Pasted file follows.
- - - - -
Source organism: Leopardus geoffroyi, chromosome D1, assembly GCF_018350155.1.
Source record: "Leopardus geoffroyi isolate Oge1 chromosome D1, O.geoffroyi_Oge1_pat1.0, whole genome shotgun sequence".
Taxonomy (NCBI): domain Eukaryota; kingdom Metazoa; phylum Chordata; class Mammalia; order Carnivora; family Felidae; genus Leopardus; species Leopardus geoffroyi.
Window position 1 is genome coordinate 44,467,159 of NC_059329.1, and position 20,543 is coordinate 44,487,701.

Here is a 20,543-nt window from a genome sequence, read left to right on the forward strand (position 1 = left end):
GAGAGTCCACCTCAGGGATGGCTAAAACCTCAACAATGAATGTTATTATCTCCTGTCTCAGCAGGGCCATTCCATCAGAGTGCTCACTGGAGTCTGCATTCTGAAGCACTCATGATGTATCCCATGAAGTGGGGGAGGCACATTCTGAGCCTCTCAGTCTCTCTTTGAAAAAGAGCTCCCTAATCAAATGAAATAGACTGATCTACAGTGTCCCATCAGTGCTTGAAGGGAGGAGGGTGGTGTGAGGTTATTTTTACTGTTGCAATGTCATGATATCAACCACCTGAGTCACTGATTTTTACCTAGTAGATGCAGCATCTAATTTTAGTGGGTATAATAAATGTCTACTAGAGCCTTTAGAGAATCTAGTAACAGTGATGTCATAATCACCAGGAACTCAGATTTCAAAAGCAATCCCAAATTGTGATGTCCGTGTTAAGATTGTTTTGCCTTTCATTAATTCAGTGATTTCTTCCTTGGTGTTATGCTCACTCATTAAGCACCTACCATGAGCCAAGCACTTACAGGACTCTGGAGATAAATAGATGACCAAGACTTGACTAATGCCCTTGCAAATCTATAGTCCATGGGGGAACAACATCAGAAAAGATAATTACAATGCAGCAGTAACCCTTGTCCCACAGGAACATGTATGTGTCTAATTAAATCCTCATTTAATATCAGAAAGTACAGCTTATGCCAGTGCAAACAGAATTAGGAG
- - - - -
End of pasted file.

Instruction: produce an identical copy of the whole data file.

Source organism: Leopardus geoffroyi, chromosome D1, assembly GCF_018350155.1.
Source record: "Leopardus geoffroyi isolate Oge1 chromosome D1, O.geoffroyi_Oge1_pat1.0, whole genome shotgun sequence".
Taxonomy (NCBI): domain Eukaryota; kingdom Metazoa; phylum Chordata; class Mammalia; order Carnivora; family Felidae; genus Leopardus; species Leopardus geoffroyi.
Window position 1 is genome coordinate 44,467,159 of NC_059329.1, and position 20,543 is coordinate 44,487,701.

Here is a 20,543-nt window from a genome sequence, read left to right on the forward strand (position 1 = left end):
GAGAGTCCACCTCAGGGATGGCTAAAACCTCAACAATGAATGTTATTATCTCCTGTCTCAGCAGGGCCATTCCATCAGAGTGCTCACTGGAGTCTGCATTCTGAAGCACTCATGATGTATCCCATGAAGTGGGGGAGGCACATTCTGAGCCTCTCAGTCTCTCTTTGAAAAAGAGCTCCCTAATCAAATGAAATAGACTGATCTACAGTGTCCCATCAGTGCTTGAAGGGAGGAGGGTGGTGTGAGGTTATTTTTACTGTTGCAATGTCATGATATCAACCACCTGAGTCACTGATTTTTACCTAGTAGATGCAGCATCTAATTTTAGTGGGTATAATAAATGTCTACTAGAGCCTTTAGAGAATCTAGTAACAGTGATGTCATAATCACCAGGAACTCAGATTTCAAAAGCAATCCCAAATTGTGATGTCCGTGTTAAGATTGTTTTGCCTTTCATTAATTCAGTGATTTCTTCCTTGGTGTTATGCTCACTCATTAAGCACCTACCATGAGCCAAGCACTTACAGGACTCTGGAGATAAATAGATGACCAAGACTTGACTAATGCCCTTGCAAATCTATAGTCCATGGGGGAACAACATCAGAAAAGATAATTACAATGCAGCAGTAACCCTTGTCCCACAGGAACATGTATGTGTCTAATTAAATCCTCATTTAATATCAGAAAGTACAGCTTATGCCAGTGCAAACAGAATTAGGAG